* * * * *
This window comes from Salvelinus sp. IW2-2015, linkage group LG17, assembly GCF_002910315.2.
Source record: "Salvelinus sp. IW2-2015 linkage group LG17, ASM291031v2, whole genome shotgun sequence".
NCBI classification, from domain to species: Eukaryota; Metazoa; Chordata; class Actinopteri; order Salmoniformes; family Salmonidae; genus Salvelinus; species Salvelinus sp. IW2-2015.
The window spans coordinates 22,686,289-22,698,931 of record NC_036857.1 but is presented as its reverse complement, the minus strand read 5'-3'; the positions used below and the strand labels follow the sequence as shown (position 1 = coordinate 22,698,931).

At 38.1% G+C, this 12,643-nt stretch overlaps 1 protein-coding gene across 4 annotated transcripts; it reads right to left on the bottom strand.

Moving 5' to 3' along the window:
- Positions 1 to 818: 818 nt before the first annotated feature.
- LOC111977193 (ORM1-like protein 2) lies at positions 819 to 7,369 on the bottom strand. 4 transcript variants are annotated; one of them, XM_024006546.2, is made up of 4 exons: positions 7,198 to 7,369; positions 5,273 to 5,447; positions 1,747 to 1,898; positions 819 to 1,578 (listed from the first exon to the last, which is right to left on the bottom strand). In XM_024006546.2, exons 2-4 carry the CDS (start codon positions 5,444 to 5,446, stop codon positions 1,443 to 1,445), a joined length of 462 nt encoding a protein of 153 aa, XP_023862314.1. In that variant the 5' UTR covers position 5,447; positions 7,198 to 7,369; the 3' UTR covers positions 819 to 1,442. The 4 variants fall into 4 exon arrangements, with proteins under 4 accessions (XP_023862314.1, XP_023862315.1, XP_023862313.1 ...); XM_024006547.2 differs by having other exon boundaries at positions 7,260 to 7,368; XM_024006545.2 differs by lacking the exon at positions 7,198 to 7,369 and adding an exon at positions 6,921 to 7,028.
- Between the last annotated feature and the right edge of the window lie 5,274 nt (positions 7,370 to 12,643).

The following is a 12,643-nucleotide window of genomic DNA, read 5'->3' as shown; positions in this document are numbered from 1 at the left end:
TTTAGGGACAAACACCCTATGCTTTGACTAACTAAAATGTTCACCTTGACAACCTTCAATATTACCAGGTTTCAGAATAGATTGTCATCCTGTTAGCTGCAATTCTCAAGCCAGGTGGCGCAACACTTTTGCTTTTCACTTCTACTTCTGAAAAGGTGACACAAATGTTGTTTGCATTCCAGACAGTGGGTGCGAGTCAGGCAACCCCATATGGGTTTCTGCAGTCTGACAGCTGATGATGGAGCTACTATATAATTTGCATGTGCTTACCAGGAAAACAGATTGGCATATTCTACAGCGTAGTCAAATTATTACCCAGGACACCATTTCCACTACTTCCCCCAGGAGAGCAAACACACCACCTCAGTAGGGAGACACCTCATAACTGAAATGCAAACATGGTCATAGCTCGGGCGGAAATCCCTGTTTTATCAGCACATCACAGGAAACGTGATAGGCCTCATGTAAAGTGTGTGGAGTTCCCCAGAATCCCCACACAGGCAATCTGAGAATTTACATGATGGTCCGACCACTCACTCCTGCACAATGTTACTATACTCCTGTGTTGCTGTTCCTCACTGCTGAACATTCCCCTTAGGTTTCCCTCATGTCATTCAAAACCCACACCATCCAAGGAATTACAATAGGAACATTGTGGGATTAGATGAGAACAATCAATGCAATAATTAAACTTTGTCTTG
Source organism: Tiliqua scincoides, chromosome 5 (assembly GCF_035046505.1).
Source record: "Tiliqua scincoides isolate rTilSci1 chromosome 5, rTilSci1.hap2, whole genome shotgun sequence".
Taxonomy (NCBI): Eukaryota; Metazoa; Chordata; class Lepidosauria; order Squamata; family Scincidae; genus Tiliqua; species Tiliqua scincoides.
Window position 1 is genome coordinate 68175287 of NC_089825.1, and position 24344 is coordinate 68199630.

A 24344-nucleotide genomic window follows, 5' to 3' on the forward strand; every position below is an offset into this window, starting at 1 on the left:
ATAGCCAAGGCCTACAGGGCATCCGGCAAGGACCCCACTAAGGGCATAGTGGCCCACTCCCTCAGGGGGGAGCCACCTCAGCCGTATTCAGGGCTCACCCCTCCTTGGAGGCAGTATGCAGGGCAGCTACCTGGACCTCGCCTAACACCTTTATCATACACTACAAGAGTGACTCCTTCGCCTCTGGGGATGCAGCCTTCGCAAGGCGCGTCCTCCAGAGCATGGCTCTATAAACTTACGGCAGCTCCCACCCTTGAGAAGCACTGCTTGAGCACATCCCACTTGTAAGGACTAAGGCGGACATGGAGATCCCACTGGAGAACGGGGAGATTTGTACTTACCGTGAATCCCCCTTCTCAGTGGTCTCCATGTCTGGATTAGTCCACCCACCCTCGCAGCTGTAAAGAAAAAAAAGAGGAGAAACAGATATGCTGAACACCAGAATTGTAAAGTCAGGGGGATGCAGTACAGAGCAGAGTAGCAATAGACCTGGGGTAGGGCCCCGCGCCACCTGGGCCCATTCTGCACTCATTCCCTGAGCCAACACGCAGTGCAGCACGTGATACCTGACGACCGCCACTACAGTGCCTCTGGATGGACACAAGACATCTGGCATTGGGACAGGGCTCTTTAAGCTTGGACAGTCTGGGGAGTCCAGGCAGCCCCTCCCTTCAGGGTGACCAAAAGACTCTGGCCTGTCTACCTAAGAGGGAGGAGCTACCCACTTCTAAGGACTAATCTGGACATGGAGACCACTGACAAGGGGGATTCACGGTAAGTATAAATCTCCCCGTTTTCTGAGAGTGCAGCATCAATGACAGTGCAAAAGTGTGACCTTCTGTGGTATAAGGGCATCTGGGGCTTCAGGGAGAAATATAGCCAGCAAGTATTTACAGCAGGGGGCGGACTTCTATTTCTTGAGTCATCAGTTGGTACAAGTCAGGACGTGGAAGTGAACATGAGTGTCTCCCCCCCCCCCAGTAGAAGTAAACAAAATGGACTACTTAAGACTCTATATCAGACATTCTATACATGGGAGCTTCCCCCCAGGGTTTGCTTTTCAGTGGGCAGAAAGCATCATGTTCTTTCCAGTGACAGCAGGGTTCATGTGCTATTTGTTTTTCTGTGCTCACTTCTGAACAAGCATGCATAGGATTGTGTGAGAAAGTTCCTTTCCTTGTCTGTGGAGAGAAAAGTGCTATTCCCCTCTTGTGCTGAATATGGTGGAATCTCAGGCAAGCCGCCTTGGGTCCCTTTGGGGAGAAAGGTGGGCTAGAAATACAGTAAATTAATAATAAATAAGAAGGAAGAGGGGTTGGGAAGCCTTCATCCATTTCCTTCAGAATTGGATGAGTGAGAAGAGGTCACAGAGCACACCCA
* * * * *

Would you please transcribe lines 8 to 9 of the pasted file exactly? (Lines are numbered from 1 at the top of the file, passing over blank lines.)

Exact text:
- LOC111977193 (ORM1-like protein 2) lies at positions 819 to 7,369 on the bottom strand. 4 transcript variants are annotated; one of them, XM_024006546.2, is made up of 4 exons: positions 7,198 to 7,369; positions 5,273 to 5,447; positions 1,747 to 1,898; positions 819 to 1,578 (listed from the first exon to the last, which is right to left on the bottom strand). In XM_024006546.2, exons 2-4 carry the CDS (start codon positions 5,444 to 5,446, stop codon positions 1,443 to 1,445), a joined length of 462 nt encoding a protein of 153 aa, XP_023862314.1. In that variant the 5' UTR covers position 5,447; positions 7,198 to 7,369; the 3' UTR covers positions 819 to 1,442. The 4 variants fall into 4 exon arrangements, with proteins under 4 accessions (XP_023862314.1, XP_023862315.1, XP_023862313.1 ...); XM_024006547.2 differs by having other exon boundaries at positions 7,260 to 7,368; XM_024006545.2 differs by lacking the exon at positions 7,198 to 7,369 and adding an exon at positions 6,921 to 7,028.
- Between the last annotated feature and the right edge of the window lie 5,274 nt (positions 7,370 to 12,643).